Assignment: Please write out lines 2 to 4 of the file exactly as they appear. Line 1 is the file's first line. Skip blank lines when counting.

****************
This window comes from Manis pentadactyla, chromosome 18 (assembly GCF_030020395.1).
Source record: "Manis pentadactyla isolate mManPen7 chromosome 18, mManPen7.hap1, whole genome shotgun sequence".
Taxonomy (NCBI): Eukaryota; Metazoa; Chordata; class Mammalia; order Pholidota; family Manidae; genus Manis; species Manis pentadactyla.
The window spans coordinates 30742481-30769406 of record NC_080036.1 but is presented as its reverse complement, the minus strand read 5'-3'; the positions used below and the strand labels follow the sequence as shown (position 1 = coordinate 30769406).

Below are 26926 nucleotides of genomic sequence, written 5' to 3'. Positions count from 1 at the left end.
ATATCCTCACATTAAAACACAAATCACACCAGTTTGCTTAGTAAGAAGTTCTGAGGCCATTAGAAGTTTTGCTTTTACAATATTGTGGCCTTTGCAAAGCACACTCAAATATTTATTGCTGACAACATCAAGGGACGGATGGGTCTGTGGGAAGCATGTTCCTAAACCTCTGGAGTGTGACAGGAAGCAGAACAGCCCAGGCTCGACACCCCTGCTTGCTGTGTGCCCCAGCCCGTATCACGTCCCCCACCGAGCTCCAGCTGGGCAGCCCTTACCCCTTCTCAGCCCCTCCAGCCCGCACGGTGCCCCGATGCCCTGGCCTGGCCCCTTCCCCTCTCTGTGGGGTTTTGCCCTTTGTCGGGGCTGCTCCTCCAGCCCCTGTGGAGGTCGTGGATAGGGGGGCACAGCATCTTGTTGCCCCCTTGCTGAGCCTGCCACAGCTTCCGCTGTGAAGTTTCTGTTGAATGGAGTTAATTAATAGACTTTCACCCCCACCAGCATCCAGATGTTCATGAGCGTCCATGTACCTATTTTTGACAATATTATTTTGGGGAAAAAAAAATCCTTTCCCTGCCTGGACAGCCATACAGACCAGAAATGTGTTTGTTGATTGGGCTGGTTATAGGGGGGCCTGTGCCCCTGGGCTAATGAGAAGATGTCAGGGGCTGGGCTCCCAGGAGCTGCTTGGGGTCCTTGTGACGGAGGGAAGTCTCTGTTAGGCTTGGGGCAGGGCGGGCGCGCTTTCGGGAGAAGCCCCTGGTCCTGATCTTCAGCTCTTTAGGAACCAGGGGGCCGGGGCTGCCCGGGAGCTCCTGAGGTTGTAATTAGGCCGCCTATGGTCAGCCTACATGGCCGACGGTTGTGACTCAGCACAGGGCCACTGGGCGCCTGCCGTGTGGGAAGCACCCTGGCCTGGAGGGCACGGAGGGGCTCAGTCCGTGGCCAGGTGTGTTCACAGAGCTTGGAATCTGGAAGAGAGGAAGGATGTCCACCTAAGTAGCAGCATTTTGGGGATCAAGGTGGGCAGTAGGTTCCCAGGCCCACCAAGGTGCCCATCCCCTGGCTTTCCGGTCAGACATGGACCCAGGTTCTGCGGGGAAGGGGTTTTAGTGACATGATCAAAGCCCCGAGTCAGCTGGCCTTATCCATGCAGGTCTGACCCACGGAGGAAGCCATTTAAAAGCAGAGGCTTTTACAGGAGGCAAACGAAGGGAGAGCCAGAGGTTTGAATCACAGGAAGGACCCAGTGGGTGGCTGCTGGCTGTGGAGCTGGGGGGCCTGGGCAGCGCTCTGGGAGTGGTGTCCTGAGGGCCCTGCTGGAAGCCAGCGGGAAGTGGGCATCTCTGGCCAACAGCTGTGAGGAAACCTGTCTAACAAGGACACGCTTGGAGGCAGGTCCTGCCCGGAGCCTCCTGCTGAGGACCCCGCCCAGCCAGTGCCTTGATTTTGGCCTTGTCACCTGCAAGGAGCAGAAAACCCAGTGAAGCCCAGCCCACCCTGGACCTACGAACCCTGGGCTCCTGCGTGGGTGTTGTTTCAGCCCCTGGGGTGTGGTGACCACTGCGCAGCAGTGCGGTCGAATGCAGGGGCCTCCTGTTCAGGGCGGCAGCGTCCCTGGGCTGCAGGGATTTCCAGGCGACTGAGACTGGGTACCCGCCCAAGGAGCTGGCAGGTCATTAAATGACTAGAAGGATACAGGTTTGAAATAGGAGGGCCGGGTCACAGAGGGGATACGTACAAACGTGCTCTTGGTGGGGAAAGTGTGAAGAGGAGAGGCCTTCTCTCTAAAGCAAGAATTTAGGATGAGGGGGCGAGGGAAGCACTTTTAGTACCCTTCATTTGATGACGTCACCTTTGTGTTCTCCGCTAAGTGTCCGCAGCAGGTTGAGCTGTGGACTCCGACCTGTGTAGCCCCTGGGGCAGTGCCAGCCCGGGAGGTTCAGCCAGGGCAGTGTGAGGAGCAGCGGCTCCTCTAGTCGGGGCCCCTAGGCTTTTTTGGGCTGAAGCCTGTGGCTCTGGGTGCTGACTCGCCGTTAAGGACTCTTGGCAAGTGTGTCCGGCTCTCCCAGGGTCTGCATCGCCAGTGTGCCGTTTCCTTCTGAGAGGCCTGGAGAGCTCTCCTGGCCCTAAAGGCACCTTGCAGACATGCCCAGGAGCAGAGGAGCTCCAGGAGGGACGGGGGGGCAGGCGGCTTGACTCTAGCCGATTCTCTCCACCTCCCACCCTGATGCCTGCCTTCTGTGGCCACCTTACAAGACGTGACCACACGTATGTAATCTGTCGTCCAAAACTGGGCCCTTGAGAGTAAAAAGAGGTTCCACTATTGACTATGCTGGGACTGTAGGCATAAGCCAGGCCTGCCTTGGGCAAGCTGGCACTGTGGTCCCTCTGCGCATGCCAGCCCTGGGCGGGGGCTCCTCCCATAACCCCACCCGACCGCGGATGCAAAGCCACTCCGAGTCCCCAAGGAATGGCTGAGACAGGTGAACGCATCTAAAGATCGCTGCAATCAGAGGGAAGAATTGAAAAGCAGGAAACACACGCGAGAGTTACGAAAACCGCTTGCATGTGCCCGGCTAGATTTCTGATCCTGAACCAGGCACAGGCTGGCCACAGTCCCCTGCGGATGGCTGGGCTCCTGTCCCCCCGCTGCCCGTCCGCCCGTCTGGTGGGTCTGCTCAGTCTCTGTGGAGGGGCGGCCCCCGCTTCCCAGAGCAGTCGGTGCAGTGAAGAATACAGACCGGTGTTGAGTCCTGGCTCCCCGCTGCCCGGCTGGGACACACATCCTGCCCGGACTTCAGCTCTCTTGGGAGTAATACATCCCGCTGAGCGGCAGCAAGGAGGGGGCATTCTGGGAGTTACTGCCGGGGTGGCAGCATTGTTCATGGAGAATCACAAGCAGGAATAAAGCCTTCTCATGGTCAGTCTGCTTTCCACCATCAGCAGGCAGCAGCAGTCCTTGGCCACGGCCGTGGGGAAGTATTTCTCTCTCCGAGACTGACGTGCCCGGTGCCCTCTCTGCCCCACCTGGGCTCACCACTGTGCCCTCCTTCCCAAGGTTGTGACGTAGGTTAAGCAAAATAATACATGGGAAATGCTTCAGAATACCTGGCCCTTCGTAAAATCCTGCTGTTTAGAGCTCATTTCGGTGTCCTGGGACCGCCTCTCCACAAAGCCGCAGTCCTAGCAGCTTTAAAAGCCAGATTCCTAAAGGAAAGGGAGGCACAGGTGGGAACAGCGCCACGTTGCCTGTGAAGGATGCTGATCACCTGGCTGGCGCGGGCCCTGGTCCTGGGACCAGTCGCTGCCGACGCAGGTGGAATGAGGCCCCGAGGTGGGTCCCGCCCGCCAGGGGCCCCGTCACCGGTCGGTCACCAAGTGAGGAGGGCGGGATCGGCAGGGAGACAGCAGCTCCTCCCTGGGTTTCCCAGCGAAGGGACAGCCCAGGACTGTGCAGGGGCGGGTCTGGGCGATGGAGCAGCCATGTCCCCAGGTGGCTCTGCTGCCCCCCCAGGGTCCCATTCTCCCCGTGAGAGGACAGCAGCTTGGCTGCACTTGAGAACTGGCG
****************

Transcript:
Source record: "Manis pentadactyla isolate mManPen7 chromosome 18, mManPen7.hap1, whole genome shotgun sequence".
Taxonomy (NCBI): Eukaryota; Metazoa; Chordata; class Mammalia; order Pholidota; family Manidae; genus Manis; species Manis pentadactyla.
The window spans coordinates 30742481-30769406 of record NC_080036.1 but is presented as its reverse complement, the minus strand read 5'-3'; the positions used below and the strand labels follow the sequence as shown (position 1 = coordinate 30769406).